The more I write about my quest for better work-life balance, the more likely I am to see lessons in everything around me.
I guess you could call it an occupational hazard.
For example, I have recently seen work-life lessons both in the faces of old friends and in giant faces carved in mountains.
Does that sound strange? Let me explain.
Last week, my family and I enjoyed a summer vacation to my beautiful home state of South Dakota. I've written in the past about the value of family trips when it comes to rebalancing the "life" part of my work-life ledger, and this time away once again helped me in that regard. But that's not the focus of this week's column.
What really struck me were the lessons I learned in unexpected places. The first of those came from family members and friends we visited in my hometown of Yankton and several other cities.
I had the unique opportunity during this trip to reconnect with some friends I had not seen for years — or even decades. These were people who had been close to me during my childhood, high school and college years, and with whom I have rekindled friendships recently thanks to the wonders of email and social media.
Talking to these folks — people who had significant influences on me and my worldview during my younger life — was enlightening. I am so glad we have made the effort to rebuild ties that were a bit frayed by time.
I believe that making such connections is another part of achieving work-life balance. Sometimes it's hard just to find time for my family and the friends who live close to me now. However, these recent experiences have confirmed that old friends deserve some of my time and attention, too. And thanks to the wonders of technology, there's no excuse not to give it.
However, that's not the only lesson I learned from reconnecting with old friends. I was interested to get a glimpse into their own attempts to build balanced lives.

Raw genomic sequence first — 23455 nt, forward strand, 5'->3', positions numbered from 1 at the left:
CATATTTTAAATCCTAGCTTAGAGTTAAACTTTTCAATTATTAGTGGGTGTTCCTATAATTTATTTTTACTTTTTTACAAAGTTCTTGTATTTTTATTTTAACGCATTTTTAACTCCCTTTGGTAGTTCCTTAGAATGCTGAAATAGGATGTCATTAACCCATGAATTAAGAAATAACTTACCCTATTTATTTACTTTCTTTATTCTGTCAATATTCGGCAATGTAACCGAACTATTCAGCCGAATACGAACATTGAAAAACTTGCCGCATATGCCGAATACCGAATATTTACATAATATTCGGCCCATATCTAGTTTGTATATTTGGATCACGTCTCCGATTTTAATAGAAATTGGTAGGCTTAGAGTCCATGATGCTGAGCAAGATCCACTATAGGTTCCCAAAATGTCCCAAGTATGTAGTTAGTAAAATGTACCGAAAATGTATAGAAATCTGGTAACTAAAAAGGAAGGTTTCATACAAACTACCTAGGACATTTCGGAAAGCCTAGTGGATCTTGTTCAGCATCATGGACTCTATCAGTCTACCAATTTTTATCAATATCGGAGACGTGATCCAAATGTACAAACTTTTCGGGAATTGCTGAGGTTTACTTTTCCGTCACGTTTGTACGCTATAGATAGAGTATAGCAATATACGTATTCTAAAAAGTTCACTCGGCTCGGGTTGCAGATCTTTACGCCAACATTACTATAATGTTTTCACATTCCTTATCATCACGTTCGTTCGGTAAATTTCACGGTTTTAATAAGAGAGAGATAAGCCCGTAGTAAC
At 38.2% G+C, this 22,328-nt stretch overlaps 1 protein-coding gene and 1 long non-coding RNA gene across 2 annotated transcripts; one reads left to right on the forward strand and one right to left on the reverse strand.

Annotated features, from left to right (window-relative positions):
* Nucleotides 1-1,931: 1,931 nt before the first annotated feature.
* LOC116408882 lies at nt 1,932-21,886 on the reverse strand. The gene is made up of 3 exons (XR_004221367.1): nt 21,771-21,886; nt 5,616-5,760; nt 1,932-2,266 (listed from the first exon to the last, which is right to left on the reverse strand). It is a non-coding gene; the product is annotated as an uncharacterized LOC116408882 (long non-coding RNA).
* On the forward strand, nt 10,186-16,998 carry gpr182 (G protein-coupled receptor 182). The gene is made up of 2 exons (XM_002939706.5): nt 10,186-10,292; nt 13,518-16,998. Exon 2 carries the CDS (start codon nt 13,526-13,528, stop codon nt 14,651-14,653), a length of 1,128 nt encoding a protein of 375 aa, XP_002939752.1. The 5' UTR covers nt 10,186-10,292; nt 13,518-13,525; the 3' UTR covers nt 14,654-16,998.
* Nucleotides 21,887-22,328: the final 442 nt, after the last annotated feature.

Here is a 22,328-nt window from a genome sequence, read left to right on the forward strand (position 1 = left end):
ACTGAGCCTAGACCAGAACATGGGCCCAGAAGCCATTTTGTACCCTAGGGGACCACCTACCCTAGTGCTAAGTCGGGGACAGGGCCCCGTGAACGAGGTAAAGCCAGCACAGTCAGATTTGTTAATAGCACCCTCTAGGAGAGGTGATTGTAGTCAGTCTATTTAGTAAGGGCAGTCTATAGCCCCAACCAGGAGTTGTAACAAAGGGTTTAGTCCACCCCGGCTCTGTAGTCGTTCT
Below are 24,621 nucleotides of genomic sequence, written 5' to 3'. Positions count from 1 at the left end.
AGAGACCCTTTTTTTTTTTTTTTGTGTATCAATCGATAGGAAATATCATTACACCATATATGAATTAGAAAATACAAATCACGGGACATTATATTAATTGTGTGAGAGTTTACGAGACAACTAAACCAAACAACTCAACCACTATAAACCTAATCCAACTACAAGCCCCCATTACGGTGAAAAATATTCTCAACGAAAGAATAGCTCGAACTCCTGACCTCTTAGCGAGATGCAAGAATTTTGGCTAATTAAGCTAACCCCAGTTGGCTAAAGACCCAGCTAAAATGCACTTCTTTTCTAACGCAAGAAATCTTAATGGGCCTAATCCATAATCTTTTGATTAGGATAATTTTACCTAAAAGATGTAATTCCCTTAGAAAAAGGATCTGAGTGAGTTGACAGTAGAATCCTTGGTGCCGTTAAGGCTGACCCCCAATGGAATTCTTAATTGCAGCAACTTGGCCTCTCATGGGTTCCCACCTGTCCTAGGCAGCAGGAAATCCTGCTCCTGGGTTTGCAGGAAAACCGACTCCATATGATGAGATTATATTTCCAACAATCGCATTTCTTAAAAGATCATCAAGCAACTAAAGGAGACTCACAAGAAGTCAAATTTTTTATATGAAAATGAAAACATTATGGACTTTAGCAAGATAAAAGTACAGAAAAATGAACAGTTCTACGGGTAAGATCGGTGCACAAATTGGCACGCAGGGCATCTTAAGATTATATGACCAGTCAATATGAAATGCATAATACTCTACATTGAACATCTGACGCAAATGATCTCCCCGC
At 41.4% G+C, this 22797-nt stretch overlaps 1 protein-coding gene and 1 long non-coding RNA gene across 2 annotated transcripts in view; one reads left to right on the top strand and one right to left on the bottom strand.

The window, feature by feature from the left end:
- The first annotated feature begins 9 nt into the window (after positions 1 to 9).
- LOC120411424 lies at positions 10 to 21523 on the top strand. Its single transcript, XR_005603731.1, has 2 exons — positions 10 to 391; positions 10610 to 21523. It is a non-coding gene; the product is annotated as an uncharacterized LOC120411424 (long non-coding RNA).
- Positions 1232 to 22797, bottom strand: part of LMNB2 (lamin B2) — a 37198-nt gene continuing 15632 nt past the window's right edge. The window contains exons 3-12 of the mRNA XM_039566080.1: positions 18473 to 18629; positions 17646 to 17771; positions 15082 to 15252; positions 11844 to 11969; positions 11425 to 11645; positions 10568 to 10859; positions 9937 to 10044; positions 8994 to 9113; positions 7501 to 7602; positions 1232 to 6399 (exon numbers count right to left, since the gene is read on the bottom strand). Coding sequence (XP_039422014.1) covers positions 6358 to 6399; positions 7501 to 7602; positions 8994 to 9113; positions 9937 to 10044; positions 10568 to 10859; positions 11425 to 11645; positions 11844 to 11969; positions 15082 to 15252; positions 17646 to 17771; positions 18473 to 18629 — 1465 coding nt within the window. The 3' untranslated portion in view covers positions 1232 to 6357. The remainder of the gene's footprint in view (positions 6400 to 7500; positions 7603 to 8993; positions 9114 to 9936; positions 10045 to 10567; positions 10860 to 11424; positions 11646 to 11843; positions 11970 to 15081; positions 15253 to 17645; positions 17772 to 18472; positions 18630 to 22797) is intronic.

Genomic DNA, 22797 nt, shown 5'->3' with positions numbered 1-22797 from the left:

For example, there was the friend who recently started working at a small-town newspaper and is sharing his passion for journalism with a new generation of reporters. He is still building the life he wants, and he isn't giving up on the pursuit of the right balance for him.
I also gained insight into the varying meanings of "home." One friend moved back to South Dakota after several years away to be closer to family and what feels like home to him. Another friend bought a house in the Czech Republic because it feels right to him to live near where his ancestors once lived. Both seem to be finding joy in their journeys.
Finally, there is the friend who is rebuilding her life after struggling through a devastating divorce. She has shown remarkable strength and resilience, and her dedication to her sons and to maintaining their sense of family is an example to me. I think she has been so overwhelmed with the daily requirements of life that she hasn't thought much about balance for the last year or so, but she still seems to have her priorities absolutely right.
All of these friends inspired me as I talked, reminisced and laughed with them. As I ponder our conversations in the months to come, I'm sure I'll keep seeing new ways that their experiences can inform my work-life choices.
Which brings me to giant faces carved in mountains.
I visited both with my family during our vacation, and one of the many things that struck me about these incredible, mountain-sized works of art was the fact that the men who designed both sculptures made their efforts a family affair.
Gutzon Borglum is known as the sculptor of Mount Rushmore, finding the faces of four American presidents in the granite of the Black Hills. But when Borglum died in 1941, his son, Lincoln, took on his father's responsibilities.
Likewise, the Crazy Horse Memorial started as a project of sculptor Korczak Ziolkowski. However, since his death in 1982, his wife (who died in May) and many of their children have continued to work on the mountain, slowly making progress on this immense monument to legendary Lakota leader Crazy Horse.
As my wife and I talked about these monuments, the sculptors and their families, she remarked that they, too, had a lesson to teach about finding balance in life. While it is safe to say that Borglum and Ziolkowski gave their lives to the monumental tasks for which they are best-known, it also appears that they found time to maintain and strengthen family ties.
If they could keep a focus on their families in such circumstances, I don't have any excuse not to do so. The next time I tell myself I'm too tired to spend quality time with my wife and children after eight hours in an air-conditioned office, I'll try to think about people who were close to their families despite spending hours handling dynamite on a mountain every day.
Work-life lessons really are all around us, whether in the faces of people we see every day, the faces of old friends with whom we are reconnecting or even stone faces carved into mountains. It's up to us to find those lessons and use them to improve our own lives.
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